Social care - Independent Review of Inspection, Scrutiny and Regulation: recommendation report

The Independent Review of Inspection, Scrutiny and Regulation (IRISR) of social care support in Scotland: recommendation report provided by Dame Sue Bruce. The IRISR explored how social care support and linked services are inspected, scrutinised and regulated in Scotland.

12. Definition of key words and phrases


The practice of making information, activities, opportunities, services and environments as fairly, equally, meaningfully and usable for as many people as possible regardless of their circumstances.

Adults with Incapacity (Scotland) Act 2000

The purpose of the Act is to provide for decisions to be made on behalf of adults who lack legal capacity to do so themselves because of mental disorder or inability to communicate. The decisions concerned may be about the adult’s property or financial affairs or about their personal welfare, including medical treatment.

Call for Evidence

A call for evidence is an information-gathering exercise that seeks expertise from people (members of the public and professionals), organisations and individuals with knowledge of a particular issue.

Care Act 2014

This Act contains provisions which reform the law relating to care and support for adults and carers. It also makes provision about safeguarding adults from abuse or neglect, about care standards, about integrating care and support with health services and it establishes, and makes provision about, the Health Research Authority.

Care Home Data Review (CHDR)

The CHDR is a collaboration between Scottish Government, Public Health Scotland and Care Inspectorate which commenced in late 2022. The review is considering improvements around the content, quality and frequency of current data collections, and alternative methods of data collection and aims to ensure a coherent suite of data collections, reduce the burden on data providers and meet the existing and emerging needs of data users.

Care Home Review

A rapid review established to identify the characteristics and risk factors of outbreaks in, and the transmission of, Covid-19 in care homes in Scotland. The review identified contributory factors and root causes and produced high-level recommendations to support quality improvement in the safe management of care for residents within care homes across Scotland.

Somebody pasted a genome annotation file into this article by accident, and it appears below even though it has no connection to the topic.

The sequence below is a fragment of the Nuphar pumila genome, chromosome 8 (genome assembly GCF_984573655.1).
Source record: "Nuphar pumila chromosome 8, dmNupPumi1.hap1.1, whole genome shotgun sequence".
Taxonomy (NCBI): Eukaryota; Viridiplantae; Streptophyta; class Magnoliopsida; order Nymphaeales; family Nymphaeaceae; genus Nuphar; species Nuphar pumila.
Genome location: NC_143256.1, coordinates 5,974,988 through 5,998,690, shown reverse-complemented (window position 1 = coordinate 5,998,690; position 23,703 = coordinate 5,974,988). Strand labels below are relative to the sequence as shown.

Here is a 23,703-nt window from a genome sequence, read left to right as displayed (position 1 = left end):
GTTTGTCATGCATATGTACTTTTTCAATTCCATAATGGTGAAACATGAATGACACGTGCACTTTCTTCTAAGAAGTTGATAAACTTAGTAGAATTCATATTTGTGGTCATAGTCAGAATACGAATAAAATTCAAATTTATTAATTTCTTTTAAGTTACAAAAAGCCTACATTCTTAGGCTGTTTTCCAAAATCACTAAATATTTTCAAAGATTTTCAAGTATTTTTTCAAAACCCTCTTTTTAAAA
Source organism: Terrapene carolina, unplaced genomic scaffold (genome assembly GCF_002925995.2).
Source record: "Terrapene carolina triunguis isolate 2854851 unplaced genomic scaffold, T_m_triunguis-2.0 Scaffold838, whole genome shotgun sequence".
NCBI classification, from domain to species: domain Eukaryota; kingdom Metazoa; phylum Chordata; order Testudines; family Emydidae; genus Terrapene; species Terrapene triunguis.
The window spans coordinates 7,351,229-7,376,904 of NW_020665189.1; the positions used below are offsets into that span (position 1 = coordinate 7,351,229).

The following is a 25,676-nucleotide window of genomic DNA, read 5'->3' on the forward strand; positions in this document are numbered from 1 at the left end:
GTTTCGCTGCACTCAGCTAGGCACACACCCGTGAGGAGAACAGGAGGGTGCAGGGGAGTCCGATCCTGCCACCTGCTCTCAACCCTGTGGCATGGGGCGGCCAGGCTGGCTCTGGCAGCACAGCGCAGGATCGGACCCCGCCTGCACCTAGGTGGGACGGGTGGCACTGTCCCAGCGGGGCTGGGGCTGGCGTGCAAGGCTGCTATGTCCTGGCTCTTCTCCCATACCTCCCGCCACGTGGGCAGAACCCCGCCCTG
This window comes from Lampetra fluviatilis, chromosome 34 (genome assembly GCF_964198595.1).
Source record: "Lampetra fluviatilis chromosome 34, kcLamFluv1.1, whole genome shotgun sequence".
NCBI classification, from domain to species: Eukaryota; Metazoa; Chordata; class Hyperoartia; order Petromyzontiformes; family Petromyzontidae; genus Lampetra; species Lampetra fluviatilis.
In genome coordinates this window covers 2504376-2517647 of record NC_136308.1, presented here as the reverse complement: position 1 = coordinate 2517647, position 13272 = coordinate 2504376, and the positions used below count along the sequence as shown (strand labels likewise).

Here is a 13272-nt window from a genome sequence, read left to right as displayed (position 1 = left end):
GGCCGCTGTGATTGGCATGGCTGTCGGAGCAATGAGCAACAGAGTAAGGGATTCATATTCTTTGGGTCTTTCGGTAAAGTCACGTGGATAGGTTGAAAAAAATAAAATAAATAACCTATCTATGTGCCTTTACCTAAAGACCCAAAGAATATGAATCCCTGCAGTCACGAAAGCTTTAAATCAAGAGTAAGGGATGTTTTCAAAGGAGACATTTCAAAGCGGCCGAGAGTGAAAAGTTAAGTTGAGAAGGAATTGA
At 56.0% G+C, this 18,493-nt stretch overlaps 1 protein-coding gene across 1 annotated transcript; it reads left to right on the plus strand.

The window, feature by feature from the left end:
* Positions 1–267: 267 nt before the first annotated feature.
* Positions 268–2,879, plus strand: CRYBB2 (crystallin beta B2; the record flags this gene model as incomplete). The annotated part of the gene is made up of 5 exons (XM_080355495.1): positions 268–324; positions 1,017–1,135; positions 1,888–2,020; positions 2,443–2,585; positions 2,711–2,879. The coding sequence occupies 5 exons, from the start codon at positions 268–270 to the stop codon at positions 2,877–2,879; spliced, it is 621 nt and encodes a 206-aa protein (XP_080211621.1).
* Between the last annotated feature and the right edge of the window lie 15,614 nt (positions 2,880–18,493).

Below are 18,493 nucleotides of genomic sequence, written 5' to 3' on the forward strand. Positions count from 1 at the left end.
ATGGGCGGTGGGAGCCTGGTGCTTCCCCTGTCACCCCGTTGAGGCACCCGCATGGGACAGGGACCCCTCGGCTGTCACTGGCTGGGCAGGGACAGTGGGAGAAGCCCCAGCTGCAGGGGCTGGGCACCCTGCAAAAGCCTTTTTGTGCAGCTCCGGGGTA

Care Inspectorate (CI)

The Care Inspectorate is the regulatory body for care services in Scotland. It regulates a range of care and support services including child minding, child day care, adult day care, care homes, care at home and housing support services. The CI also carries out regular comprehensive inspections of all care providers in Scotland. In addition, the CI is a scrutiny body which supports improvement. This means that it looks at the quality of care in Scotland to ensure that it meets high standards. Where it finds that improvement is needed, the CI supports services to make positive changes. By law, all care providers in Scotland must be registered with the CI.

Care Pathways

A care pathway is a plan for patient care that manages patient care from the beginning to the end of treatment in a focused, comprehensive and integrated way. It is a way of setting out a process of best practice to be followed in the treatment of an individual with a particular condition or with particular needs. It will map out the care journey an individual can expect, should be multi-professional, crossing organisational boundaries and can act as a prompt for care. It can also create a consistent standard of documentation which will provide the basis for ongoing audit.

Care Quality Commission (CQC)

The CQC is the independent regulator of health and adult social care in England. It monitors, inspects and regulates services and publishes its findings. In doing so, it ensures that health and social care services provide people with safe, effective, compassionate, high-quality care while encouraging care services to improve.


A carer is anyone who looks after a family member, or a friend, who requires their help and support. This could be caring for a child, parent, sibling, partner or friend who is ill, frail, disabled or has mental health or substance misuse problems. The care they provide is unpaid.

Charter of Rights and Responsibilities

This will set out people’s rights and responsibilities when accessing NCS support and provide a clear pathway to make a complaint if their rights are not met or respected.

Children (Care and Justice) (Scotland) Bill

This Bill intends to change the law by improving the court process in contact and residence cases. Contact and residence cases decide the living and visiting arrangements for children. It also covers contact and residence cases of children when parents are no longer together. It also covers changes to aspects of the Children’s Hearings system.

Code of Practice for Social Workers and Employers

This sets out the responsibilities of employers in the regulation of social care work at a national level. The Code sets out a list of statements outlining the standards of professional conduct and practice which are expected of social care workers.


Co-design is a collaborative process with individuals specifically within the design development process to ensure the results meet their needs and are usable.